3. Designers/art people are 110% more important than given credit for. I’ve seen so many good ideas go bad because the team had tons of PMs ( who write no code and hold meetings all day ), testers( who write “test frameworks” that never work and may not have used the product in months ), too few devs, and not a single Design/art person. I remember a product that I so loved and so hated at the same time — it worked well — but man, it was UGLY. Bad design = bad user experience. No artist = lots of cluttered menus where an Icon would do. No designer = lots of unintuitive placements for feature controls. This means a lessor product with good design has an opening to kill — because a few usable features trump a lot of good features poorly laid out.
So my radical proposal for building software.
1. Have as few Developers as possible on the product — more devs = herding cats, primodonna problems.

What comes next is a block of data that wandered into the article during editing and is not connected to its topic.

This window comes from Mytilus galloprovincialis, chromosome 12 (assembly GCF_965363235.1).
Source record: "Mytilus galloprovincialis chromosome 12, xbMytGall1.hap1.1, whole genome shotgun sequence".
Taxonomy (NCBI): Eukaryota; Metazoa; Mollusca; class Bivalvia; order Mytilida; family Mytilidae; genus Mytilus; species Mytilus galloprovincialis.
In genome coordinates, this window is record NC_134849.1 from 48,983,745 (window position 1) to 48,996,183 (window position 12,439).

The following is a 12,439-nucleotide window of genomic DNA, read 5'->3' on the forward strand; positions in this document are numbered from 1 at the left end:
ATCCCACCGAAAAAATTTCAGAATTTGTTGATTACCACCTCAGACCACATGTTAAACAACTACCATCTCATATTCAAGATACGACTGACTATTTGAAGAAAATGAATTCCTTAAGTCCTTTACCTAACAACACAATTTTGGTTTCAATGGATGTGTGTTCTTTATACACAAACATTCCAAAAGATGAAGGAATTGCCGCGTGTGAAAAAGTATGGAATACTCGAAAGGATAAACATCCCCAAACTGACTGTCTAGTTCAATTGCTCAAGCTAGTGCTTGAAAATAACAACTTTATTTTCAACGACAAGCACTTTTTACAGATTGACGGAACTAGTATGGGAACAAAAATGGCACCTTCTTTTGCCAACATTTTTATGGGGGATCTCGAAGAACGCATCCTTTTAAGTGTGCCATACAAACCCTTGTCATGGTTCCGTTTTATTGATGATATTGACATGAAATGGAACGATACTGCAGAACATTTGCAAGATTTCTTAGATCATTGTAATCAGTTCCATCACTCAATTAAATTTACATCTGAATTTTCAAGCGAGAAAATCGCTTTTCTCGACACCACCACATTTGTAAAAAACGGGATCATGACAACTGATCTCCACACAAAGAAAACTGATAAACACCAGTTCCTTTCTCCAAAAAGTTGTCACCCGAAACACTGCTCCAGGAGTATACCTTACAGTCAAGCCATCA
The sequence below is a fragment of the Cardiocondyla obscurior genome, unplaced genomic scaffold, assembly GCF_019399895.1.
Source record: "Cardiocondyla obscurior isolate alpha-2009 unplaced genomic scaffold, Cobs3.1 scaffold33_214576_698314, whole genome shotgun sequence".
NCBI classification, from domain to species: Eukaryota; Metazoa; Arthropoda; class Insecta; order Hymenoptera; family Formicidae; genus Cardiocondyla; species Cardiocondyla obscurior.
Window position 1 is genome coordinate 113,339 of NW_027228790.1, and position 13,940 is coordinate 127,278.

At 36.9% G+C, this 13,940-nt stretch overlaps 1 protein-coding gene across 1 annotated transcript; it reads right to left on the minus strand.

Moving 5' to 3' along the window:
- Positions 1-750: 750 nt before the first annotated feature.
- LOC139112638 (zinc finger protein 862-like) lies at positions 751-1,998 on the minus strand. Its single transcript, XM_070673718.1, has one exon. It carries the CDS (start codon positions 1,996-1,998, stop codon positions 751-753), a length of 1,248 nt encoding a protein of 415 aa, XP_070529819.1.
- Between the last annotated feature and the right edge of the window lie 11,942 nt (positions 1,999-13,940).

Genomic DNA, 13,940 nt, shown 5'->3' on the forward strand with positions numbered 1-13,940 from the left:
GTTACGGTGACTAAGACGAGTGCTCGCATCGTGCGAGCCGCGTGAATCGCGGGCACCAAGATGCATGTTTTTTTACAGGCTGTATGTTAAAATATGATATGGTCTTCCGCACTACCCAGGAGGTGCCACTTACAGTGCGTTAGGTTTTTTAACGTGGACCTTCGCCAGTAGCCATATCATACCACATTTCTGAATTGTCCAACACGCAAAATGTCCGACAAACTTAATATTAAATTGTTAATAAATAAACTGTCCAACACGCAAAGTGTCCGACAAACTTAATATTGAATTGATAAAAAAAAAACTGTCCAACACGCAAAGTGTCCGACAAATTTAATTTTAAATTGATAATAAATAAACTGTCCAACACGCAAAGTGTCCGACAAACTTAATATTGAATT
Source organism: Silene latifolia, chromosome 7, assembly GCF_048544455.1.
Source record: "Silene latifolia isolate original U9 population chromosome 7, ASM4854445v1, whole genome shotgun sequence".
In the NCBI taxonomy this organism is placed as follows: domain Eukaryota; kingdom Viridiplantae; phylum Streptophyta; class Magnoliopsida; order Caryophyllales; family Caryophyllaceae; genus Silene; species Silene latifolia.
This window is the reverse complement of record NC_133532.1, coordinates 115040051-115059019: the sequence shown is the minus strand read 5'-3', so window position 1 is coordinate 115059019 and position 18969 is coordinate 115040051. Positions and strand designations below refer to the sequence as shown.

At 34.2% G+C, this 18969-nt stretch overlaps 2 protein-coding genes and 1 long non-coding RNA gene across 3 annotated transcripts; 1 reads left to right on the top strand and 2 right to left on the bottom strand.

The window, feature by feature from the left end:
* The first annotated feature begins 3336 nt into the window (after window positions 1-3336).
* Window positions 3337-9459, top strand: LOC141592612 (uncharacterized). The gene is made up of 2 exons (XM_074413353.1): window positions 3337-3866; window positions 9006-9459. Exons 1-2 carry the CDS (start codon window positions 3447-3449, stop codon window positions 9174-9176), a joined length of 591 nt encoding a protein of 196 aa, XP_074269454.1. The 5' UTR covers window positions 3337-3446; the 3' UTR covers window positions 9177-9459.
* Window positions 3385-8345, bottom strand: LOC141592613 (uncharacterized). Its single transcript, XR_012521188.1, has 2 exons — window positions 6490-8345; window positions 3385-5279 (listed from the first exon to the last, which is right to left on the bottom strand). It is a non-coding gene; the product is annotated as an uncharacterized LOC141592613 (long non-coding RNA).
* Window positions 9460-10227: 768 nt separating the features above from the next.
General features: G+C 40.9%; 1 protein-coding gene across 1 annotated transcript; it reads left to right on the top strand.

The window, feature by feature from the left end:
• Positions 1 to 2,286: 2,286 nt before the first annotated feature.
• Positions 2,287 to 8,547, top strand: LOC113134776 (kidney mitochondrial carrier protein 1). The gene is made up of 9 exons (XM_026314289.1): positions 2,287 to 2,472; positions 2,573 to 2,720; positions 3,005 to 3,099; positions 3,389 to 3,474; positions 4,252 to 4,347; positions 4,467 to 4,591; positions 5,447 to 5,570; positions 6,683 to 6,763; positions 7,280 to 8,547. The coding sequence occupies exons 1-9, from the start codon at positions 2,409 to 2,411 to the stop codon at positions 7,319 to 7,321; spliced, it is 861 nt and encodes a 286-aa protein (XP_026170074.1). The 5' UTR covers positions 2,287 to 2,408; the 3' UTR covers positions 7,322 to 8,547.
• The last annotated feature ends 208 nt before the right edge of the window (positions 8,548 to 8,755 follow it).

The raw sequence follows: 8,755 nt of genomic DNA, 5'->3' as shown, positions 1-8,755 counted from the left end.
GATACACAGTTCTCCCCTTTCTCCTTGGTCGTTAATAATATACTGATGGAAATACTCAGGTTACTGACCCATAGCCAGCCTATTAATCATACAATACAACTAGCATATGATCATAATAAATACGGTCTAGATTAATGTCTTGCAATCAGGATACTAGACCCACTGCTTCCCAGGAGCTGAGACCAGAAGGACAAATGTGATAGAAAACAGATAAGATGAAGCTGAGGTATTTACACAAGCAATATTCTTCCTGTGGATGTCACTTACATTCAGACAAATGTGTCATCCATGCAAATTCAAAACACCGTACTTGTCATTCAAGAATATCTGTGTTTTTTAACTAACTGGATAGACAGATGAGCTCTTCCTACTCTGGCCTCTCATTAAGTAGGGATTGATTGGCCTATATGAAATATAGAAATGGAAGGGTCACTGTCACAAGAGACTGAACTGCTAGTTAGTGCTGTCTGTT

2. Have no more than 1 project manager for the entire shipping product. More = “value add” meetings that steal time and don’t really get things done. Empower this manager — let them make real decisions — including over-ruling the developer’s opinion. Developers, by their nature, will “engineer” — exactly what you don’t want. Instead, think of the product as belonging to the PM — it’s their project, and whatever choice they make, echo it… If you must have more than 1 PM, put them into a hierarchy under the head PM, otherwise you create more room for side political interactions that derail the project. Worst case, you have PMs on the prowl to steal other groups products, which yields backstabbing, teams that refuse to take work in order to kill downstream teams, then putting together decks to look good to management, etc… The instant you see one of these decks that show, “Our team is great. Our partners don’t know crap” — fire the PM who presented that. Their presentation will stick — and become the truth — whether you want it to or not. Once morale is broken, it’ll take years to recover.